An intrinsic disadvantage of these electrodes is, however, that the thermal conductance is usually comparatively low and not reproducible, because the thermal contact between the windings and the rod as well as between individual turns may change during lamp life. These effects may cause changes in the lamp characteristics, i.e. the optical output power and the required operating voltage by up to 30%, in particular in the case of lamps having a short light arc (for example approximately 1 mm). These problems occur substantially independently of whether the windings are fused to the electrode or not, also in the short-arc lamps (for example UHP lamps), because these lamps are operated at such high temperatures (above 3000 K) that also the fused portions are liable to change. Electrodes formed from a suitably strong, solid tungsten rod for the purpose of avoiding this problem are expensive and complicated to manufacture.
An electrode is known from U.S. Pat. No. 3,067,357 in which a tungsten rod has a globular portion created by melting at its free end. The heat required for the melting may be generated during manufacture or during operation of the lamp, the dimensions of said portion, and thus also the electrode spacing, being determined by the lamp current, the pressure inside the lamp, and the diameter of the electrode rod. During operation, a certain proportion (50%) of this portion must always be in the molten state. The manufacture of the electrode should become substantially simpler and less expensive in this manner, because the dimensions of the globular portion, from which the light arc departs, is achieved through a suitable adjustment of said quantities and not through manufacturing and assembling processes which are comparatively sensitive to tolerances, complicated, and expensive.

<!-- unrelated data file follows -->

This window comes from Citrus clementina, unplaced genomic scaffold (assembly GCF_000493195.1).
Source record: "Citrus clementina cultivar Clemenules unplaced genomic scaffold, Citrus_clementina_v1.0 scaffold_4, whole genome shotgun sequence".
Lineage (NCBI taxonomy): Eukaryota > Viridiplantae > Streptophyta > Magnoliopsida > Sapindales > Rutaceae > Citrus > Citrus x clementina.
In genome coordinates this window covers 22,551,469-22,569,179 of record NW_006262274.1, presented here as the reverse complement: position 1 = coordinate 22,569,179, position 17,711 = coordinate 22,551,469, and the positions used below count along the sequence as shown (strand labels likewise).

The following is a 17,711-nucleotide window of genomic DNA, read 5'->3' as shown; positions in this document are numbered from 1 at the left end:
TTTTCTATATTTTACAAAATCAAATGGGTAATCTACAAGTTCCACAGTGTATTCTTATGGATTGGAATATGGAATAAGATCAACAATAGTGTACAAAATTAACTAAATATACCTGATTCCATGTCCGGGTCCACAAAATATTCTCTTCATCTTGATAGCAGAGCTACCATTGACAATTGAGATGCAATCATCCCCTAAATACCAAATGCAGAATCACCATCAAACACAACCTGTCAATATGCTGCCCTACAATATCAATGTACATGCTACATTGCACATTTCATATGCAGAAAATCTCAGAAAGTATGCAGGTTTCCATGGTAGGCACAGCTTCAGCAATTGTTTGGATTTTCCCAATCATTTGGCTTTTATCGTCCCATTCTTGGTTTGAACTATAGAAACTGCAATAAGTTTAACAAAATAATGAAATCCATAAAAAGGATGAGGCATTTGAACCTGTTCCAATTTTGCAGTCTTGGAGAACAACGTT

An essential disadvantage of this lamp is, however, that the lamp current must be adjusted very accurately and must be kept very constant so as to generate the globular portion and to keep it in the molten state in the required proportion. A current which is only a few percents higher may have the result that the entire portion and part of the rod of the electrode melts, so that said portion becomes larger and the distance to the opposite electrode is considerably and permanently changed. This effect is so strong in the case of short light arcs that the current limits must be observed very accurately so as to be able to operate a short-arc lamp with this kind of electrodes in a stable manner. Added to this is that these current limits change during the switch-on phase in dependence on the rising pressure of the gas vapor inside the lamp.